Perhaps he was speaking in, I don't know, Greek and something got lost in translation? There's the suggestion that somehow liking Black Sabbath means you wouldn't support the idea of music being delivered without having to pay for it is confusing - presumably Kerrang Radio listeners send a cheque off whenever they hear a track?

Then the sudden leap that 'stealing music' is the opposite of having a physical product - what does that mean? That people who buy downloads online are somehow still stealing because they don't have a plastic box? He surely can't mean that? Does he not understand that online music sales are a large market, and there are people who don't want plastic records who also think that artists should get paid?

And, if there is a hardcore of an audience who want something physical, erm, why are you giving away a download card with the Ozzy pack?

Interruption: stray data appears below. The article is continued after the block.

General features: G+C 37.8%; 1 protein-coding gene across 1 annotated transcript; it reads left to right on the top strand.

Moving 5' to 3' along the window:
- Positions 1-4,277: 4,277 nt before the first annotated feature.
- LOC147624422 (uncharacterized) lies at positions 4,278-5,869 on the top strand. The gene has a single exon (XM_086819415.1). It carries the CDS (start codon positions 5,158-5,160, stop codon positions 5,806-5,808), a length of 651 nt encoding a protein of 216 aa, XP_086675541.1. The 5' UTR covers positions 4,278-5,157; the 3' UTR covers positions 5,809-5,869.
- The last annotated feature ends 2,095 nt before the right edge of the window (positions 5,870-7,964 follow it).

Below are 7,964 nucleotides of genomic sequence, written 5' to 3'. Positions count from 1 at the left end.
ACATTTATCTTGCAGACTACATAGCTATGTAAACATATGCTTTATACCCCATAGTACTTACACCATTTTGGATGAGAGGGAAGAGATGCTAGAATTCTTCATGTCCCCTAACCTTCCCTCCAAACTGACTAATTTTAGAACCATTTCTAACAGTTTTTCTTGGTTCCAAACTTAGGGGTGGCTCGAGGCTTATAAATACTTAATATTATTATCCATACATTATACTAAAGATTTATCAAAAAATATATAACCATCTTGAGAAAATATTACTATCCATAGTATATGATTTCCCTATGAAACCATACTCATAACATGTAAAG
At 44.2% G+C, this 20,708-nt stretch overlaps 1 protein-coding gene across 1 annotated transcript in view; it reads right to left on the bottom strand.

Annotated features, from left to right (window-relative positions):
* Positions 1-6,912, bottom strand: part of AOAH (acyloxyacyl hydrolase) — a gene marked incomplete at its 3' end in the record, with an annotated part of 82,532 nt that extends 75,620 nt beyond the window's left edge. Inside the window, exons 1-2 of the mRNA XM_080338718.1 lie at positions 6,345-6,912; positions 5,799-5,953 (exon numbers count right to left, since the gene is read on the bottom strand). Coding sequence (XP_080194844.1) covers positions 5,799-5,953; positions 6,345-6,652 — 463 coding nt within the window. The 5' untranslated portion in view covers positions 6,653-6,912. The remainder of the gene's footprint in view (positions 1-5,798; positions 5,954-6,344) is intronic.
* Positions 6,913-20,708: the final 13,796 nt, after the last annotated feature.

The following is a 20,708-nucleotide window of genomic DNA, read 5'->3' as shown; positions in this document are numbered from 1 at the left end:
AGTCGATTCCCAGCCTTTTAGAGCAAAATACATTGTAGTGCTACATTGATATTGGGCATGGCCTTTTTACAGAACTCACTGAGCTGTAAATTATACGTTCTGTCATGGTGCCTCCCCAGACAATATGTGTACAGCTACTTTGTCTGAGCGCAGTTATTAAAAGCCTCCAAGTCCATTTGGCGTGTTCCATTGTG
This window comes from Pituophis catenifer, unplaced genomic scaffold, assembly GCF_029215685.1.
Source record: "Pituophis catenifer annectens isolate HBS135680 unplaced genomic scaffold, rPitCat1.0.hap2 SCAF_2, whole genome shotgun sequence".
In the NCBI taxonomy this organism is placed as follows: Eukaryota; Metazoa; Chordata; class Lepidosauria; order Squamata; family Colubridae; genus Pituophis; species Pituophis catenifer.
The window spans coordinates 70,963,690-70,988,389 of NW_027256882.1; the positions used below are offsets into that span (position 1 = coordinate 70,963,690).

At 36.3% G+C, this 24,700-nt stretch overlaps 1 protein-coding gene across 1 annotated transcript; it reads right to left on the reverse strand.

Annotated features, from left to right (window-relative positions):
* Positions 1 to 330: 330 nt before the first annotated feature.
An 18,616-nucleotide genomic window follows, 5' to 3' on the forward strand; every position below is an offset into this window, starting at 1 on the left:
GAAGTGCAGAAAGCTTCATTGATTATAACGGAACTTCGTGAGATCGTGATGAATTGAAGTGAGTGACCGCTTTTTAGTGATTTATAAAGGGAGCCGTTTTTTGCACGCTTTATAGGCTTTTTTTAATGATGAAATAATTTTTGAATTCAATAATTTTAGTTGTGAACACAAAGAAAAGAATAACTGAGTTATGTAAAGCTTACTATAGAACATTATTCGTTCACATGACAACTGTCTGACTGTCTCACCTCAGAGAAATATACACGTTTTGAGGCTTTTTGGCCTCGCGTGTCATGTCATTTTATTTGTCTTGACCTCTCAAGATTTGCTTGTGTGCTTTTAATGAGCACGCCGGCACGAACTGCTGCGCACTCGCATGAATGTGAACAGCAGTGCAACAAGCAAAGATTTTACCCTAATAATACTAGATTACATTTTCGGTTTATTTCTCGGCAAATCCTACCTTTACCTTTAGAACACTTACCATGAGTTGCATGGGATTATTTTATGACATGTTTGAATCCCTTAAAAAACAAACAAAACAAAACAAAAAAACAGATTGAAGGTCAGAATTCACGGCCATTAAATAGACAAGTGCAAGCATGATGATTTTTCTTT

The special issue is interesting in its own right, but why try and launch it by suggesting it has something to do with unlicensed filesharing? If anything, isn't this more about people not being as interested in having a physical magazine and finding ways to engage them?

Gordon in the morning: Is this about the football?

Apparently confusing the showbusiness remit with being the sports pages, Gordon Smart gives acres of space over to footballers this morning.

Still, he must have something really important to share with us if he's taken that move, right?

TANNED COLEEN ROONEY soaks up the sun in Las Vegas - next to pale footie hubby WAYNE.

England ace Roo, 24, hasn't turned brown in the sun - TWO WEEKS into the holiday.